Emergency treatment

March 23, 2010 9:25 AM

Waiting room The Today programme carried an interesting piece this morning on the effects of target driven outputs in the NHS. In an attempt to make emergency treatment in hospitals a priority, a 4 hour treatment target has put almost unbearable pressure on some A&E departments and clinical staff. This was summed up by Dr John Heyworth, Chairman of the College of Emergency Medicine:

"We've had nurses reduced to tears. We've had very senior consultants in emergency medicine threatened with a disciplinary process. This is an outrageous misuse of the standard. It's not what the clinicians are in the emergency departments for. But it's representative of the immense pressure being put on chief executives and all managers downwards from there to comply with the target."

These top-down targets from central government arm ministers with politically expedient figures to fire off in debates and in the media. And it’s certainly a noble ambition to treat every patient within four hours; common sense says the quicker hospitals can treat people in A&E the better. Dictating from the centre that it must be done at all costs is clearly having negative consequences though. We've seen that a narrow focus on inputs (i.e. a huge increase in funding) to achieve basic outputs (targets) means that the quality of care suffers (productivity). This has more disastrous consequences than Today's story of course - Mid Staffordshire being a recent case in point.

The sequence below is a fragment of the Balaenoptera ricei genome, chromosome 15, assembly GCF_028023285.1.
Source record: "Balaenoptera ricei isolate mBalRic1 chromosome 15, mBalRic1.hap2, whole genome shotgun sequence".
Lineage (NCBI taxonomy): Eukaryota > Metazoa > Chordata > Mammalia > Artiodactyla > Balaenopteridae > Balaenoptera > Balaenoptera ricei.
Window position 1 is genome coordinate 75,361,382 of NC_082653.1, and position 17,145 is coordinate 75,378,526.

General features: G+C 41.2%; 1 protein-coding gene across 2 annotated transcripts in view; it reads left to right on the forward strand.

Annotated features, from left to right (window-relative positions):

Today’s story compounds others like it, such as the high level of readmissions supposedly due to patients discharged too early, in order to meet targets. We can put the focus back on patient care by making the NHS less centralised and monopolistic, with improvements driven by clinicians, not politicians. Our report Wasting Lives sets out exactly why this is so vital.

Waiting room The Today programme carried an interesting piece this morning on the effects of target driven outputs in the NHS. In an attempt to make emergency treatment in hospitals a priority, a 4 hour treatment target has put almost unbearable pressure on some A&E departments and clinical staff. This was summed up by Dr John Heyworth, Chairman of the College of Emergency Medicine:

"We've had nurses reduced to tears. We've had very senior consultants in emergency medicine threatened with a disciplinary process. This is an outrageous misuse of the standard. It's not what the clinicians are in the emergency departments for. But it's representative of the immense pressure being put on chief executives and all managers downwards from there to comply with the target."

These top-down targets from central government arm ministers with politically expedient figures to fire off in debates and in the media. And it’s certainly a noble ambition to treat every patient within four hours; common sense says the quicker hospitals can treat people in A&E the better. Dictating from the centre that it must be done at all costs is clearly having negative consequences though. We've seen that a narrow focus on inputs (i.e. a huge increase in funding) to achieve basic outputs (targets) means that the quality of care suffers (productivity). This has more disastrous consequences than Today's story of course - Mid Staffordshire being a recent case in point.

Today’s story compounds others like it, such as the high level of readmissions supposedly due to patients discharged too early, in order to meet targets. We can put the focus back on patient care by making the NHS less centralised and monopolistic, with improvements driven by clinicians, not politicians. Our report Wasting Lives sets out exactly why this is so vital.

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